Monday, December 28, 2009

Yes, it's winter...

There’s enough snow now to make a difference. It’s truly winter, now. It snowed Christmas Eve, Christmas Day, the day after and was still snowing lightly today. For about a week now I’ve been doing little but lying around, visiting folks and family and eating and eating all sorts of holiday goodies. The holiday festivities have sort of calmed by now and when I woke this morning and saw that snow drifting down I just had to get outside for some activity.

I figured I could get out for a hike before breakfast while everyone was still asleep but when I stepped into my snowshoes I saw the rawhide was broken on one of the shoes right where the binding attached. Damn! Not ready to give up, though, I went back inside to dig through the pile of snowshoes for another that would suffice. I’m not sure why I’ve kept those old shoes, all made of wood and rawhide, especially the ones with broken frames, but I was happy to find one Ojibwa style that was in good shape and had a binding on it. So I would have my hike after all, with an Ojibwa snowshoe on my left foot and an Alaskan on my right.

My planned route had two purposes; I would get some much needed exercise, and I would get a start at tramping down a ski trail. The scenery and possible wildlife sightings were important bonuses. Jack the setter was eager for the chance so he came along. It only took minutes after entering the woods to feel enveloped in the landscape. Fresh snow clung to every stem of the hazel brush, every limb of the aspen, and every bough of the balsam. The snowshoes pushed muffled into the snow and even Jack busting ahead coursed forward in silence.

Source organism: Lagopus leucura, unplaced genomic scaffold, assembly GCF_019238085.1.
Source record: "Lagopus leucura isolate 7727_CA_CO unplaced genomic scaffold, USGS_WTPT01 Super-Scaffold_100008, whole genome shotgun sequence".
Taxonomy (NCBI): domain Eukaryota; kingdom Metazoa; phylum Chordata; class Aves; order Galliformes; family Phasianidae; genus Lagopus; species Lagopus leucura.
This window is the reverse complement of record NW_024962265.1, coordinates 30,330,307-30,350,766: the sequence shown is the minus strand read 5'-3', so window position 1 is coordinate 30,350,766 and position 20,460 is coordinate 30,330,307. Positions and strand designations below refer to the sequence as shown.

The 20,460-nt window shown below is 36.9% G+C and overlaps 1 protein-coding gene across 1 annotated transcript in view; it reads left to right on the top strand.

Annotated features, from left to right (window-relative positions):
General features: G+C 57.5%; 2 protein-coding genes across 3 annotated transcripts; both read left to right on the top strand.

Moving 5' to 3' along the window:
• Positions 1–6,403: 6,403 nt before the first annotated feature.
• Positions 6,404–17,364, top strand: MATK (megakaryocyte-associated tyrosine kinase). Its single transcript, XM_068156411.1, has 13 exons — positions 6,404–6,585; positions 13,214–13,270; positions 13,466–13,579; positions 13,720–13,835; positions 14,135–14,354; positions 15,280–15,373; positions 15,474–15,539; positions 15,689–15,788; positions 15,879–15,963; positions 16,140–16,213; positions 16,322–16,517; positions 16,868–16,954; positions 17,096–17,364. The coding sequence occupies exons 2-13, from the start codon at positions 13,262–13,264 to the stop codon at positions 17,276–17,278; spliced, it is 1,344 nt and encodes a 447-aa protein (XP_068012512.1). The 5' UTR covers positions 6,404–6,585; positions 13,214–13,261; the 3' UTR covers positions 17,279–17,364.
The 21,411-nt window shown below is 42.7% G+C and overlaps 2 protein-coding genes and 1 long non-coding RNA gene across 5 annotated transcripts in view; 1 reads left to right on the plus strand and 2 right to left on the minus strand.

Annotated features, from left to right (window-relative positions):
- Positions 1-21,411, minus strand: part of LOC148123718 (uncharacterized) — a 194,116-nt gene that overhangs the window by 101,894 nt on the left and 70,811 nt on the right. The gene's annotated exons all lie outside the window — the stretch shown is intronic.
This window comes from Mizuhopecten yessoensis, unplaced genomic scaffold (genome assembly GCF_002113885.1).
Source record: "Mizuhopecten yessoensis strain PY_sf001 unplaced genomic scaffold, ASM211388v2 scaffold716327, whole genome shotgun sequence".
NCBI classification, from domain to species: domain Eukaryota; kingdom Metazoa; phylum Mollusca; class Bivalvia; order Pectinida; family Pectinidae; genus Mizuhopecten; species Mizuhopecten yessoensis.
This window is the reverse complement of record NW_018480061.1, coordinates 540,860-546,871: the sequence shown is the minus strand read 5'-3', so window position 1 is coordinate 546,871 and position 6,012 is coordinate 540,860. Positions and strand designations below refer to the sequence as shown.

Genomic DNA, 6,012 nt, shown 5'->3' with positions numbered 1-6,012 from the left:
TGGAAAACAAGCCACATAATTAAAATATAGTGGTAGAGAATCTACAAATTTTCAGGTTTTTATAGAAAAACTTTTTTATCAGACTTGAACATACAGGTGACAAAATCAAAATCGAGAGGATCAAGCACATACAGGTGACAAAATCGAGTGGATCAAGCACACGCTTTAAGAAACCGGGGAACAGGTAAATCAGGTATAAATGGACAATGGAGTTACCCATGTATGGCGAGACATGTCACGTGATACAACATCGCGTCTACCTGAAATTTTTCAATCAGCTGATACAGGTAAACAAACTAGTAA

I can’t believe there was a better thing to do this morning. Here and there I crossed a deer track, some likely moved by Jack. My route was mostly north over and down the first hill that always is tricky when skied. It’s surprising how fast the brush grows to choke a trail, and some trees where down since the last time I followed this route. I found a new way across a thick creek bottom and when I climbed out the other side I heard a grouse flush. A few yards later I found a snow roost in a bit of a clearing. I might have thought there wasn’t enough snow for the grouse to shelter in, but I learned otherwise this morning. I’m always on the lookout for predator tracks, but the fresh layer of snow revealed nothing of that yet. However, in a day or so I’ll find fox and coyote tracks, fisher and marten, and maybe some wolf tracks.

I stopped on the last high ridge before the country descends into the swampy bottomland south of Big Rice Lake. On many days the lake is visible three quarters of a mile away, but today the light snow obscured the view. On the way back to the house I widened the trail on the hills hopefully to make for easier skiing. Halfway home I saw a grouse had walked out from under thick balsams and into my own tracks, but I never saw or heard the bird. Home and coffee, the usual morning bustle and readying JP for her trip back to school, the early hours were mine – a fine start to the day, and I guess it’s time to learn to fix snowshoes.

Saturday, December 5, 2009

coming winter...